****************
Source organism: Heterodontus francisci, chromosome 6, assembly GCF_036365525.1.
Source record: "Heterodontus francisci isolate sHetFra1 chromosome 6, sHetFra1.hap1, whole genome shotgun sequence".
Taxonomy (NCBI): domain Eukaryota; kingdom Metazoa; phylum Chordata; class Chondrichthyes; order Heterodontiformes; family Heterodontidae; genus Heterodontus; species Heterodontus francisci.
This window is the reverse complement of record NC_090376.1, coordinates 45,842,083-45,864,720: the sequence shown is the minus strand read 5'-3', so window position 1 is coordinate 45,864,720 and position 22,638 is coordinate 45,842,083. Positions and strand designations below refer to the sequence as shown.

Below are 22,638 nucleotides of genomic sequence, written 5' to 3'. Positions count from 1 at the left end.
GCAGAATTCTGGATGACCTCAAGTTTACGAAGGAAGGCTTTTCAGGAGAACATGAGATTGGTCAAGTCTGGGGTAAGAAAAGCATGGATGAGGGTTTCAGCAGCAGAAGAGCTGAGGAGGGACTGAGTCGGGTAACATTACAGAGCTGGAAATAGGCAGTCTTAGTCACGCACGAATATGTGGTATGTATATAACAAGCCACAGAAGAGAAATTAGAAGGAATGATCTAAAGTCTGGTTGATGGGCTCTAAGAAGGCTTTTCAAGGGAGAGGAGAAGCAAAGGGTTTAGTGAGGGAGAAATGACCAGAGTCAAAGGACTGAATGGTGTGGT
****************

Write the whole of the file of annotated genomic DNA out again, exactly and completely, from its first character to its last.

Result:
Source organism: Heterodontus francisci, chromosome 6, assembly GCF_036365525.1.
Source record: "Heterodontus francisci isolate sHetFra1 chromosome 6, sHetFra1.hap1, whole genome shotgun sequence".
Taxonomy (NCBI): domain Eukaryota; kingdom Metazoa; phylum Chordata; class Chondrichthyes; order Heterodontiformes; family Heterodontidae; genus Heterodontus; species Heterodontus francisci.
This window is the reverse complement of record NC_090376.1, coordinates 45,842,083-45,864,720: the sequence shown is the minus strand read 5'-3', so window position 1 is coordinate 45,864,720 and position 22,638 is coordinate 45,842,083. Positions and strand designations below refer to the sequence as shown.

Below are 22,638 nucleotides of genomic sequence, written 5' to 3'. Positions count from 1 at the left end.
GCAGAATTCTGGATGACCTCAAGTTTACGAAGGAAGGCTTTTCAGGAGAACATGAGATTGGTCAAGTCTGGGGTAAGAAAAGCATGGATGAGGGTTTCAGCAGCAGAAGAGCTGAGGAGGGACTGAGTCGGGTAACATTACAGAGCTGGAAATAGGCAGTCTTAGTCACGCACGAATATGTGGTATGTATATAACAAGCCACAGAAGAGAAATTAGAAGGAATGATCTAAAGTCTGGTTGATGGGCTCTAAGAAGGCTTTTCAAGGGAGAGGAGAAGCAAAGGGTTTAGTGAGGGAGAAATGACCAGAGTCAAAGGACTGAATGGTGTGGT